This means of every £5 spent on the cultural life of the whole nation, more than £4 of it is spent in London where some eight million people live with less than £1 remaining to be spread around the entire rest of the country from Newcastle to Penzance where nearly 50 million people live! Secondly, in crude terms, it means that for every person living in London each year some £70 is spent supporting cultural activity in that city whereas, for the remaining 50 million of us an average of only £4.58 is made available. We taxpayers around the rest of the country are cross-subsidising to a quite massive extent the richness and variety of London's cultural landscape.
As one of those marginalised 50 million people and perhaps a reluctant subsidiser of life in the South East how does that knowledge make you feel? How unfair is this current state of affairs? With education and healthcare, government has a primary role in ensuring that taxes are used to promote equality. Should we not expectthat it should also manage a more level playing field when it comes to the cultural opportunities available to citizens throughout the country?
In reality of course the position is not as black and white as it might at first seem. London boasts some of the planet's finest cultural institutions; the British Museum, National Theatre, V & A and National Gallery, that operate in a rarefied international marketplace. They are national assets vital to our global standing and competitiveness and we should celebrate and be proud of them. They are located there because for centuries that's where the nation's political and financial levers have been found. Logically they could have been distributed in other cities but they were not and they still require fundingas national assets to the benefit of Londoners and domestic and foreign visitors alike.
The presence of these big expensive national institutions certainly explains some of the funding imbalance between London and the rest of the country but by no means all of it. Our national policy makers, key philanthropists and commercial leaders – people with a determining influence on major cultural investment decisions – continue to live and socialise within an intensely London-centric world often only with the vaguest of notions of the realities of life outside of the M25 corridor. They instinctively, perhaps unconsciously, default to supporting projects and institutions that are close to home. London benefits disproportionately time and again to the detriment of the rest of the country. London also boasts an extremely large and rich wider cultural infrastructure. This wealth of activity, and the sheer amount of funding enjoyed by many national companies, is paid for at the expense of cultural investment in the rest of England. Effectively people living in the Westcountry and across England are denied access to cultural and creative opportunities so that people in London can enjoy an embarrassment of riches. This is simply unfair and we must look to government, over time, to redress this imbalance.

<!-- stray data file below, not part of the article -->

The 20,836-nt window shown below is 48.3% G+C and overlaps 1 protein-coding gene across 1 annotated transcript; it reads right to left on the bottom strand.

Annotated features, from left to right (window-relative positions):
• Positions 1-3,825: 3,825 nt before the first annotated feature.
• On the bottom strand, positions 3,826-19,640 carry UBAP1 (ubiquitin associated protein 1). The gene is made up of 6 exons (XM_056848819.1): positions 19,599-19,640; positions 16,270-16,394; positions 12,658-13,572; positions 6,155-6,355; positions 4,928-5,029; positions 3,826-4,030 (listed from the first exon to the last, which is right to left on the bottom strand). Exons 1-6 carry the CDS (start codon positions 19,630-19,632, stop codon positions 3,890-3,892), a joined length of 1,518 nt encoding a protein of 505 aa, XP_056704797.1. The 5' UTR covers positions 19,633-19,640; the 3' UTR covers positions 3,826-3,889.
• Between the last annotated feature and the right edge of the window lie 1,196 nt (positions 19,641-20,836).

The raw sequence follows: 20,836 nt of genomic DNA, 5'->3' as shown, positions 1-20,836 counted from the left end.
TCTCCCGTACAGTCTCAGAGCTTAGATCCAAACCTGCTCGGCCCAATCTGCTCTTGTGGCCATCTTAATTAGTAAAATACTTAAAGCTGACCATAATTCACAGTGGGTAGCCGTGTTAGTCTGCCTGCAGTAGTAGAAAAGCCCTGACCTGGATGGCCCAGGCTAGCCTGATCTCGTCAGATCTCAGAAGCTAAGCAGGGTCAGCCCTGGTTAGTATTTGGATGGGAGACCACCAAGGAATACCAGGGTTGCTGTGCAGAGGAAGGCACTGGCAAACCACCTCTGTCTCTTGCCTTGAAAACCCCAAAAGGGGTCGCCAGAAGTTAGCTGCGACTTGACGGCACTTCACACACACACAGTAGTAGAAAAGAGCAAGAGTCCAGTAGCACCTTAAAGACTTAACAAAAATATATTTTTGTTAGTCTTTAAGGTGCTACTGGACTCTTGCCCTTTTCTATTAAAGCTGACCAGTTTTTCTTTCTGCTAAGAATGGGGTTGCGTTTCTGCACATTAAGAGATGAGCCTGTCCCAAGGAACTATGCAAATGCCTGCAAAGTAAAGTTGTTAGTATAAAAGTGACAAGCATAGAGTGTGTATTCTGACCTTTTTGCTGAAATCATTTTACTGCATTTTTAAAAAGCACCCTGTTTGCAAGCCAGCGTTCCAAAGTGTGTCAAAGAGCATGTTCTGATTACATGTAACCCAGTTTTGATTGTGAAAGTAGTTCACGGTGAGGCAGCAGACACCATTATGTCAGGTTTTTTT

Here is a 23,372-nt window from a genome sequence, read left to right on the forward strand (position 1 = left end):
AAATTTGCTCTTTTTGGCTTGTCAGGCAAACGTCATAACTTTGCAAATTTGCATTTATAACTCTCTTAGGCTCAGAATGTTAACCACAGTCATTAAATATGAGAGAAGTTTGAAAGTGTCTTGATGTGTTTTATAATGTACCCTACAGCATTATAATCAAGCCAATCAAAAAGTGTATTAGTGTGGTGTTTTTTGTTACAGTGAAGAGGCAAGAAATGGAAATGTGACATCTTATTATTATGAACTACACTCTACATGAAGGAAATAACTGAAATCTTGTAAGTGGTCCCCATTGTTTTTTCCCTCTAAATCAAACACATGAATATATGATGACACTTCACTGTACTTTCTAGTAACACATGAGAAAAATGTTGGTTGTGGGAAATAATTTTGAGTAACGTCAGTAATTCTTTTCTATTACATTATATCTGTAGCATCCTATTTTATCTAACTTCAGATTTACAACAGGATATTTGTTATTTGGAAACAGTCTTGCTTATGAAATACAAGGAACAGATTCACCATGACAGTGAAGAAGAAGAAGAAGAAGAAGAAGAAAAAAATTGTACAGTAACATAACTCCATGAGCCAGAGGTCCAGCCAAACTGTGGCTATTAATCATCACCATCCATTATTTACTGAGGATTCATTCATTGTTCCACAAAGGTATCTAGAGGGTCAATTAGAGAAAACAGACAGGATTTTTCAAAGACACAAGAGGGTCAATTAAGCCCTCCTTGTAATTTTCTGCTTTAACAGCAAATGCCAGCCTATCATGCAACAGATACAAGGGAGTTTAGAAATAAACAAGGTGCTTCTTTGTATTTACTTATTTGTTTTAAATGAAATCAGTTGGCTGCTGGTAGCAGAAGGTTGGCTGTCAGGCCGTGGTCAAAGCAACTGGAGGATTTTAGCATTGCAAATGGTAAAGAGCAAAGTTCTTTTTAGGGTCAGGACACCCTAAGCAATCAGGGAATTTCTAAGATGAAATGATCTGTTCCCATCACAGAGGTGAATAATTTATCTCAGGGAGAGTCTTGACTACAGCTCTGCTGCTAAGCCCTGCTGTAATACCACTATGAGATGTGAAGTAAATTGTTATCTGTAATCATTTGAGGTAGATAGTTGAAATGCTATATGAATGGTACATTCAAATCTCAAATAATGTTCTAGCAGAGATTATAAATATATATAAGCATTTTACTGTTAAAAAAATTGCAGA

If you feel strongly about this matter then I would urge you to contact your local Member of Parliament so they may register your concern with Maria Miller, the Secretary of State for Culture.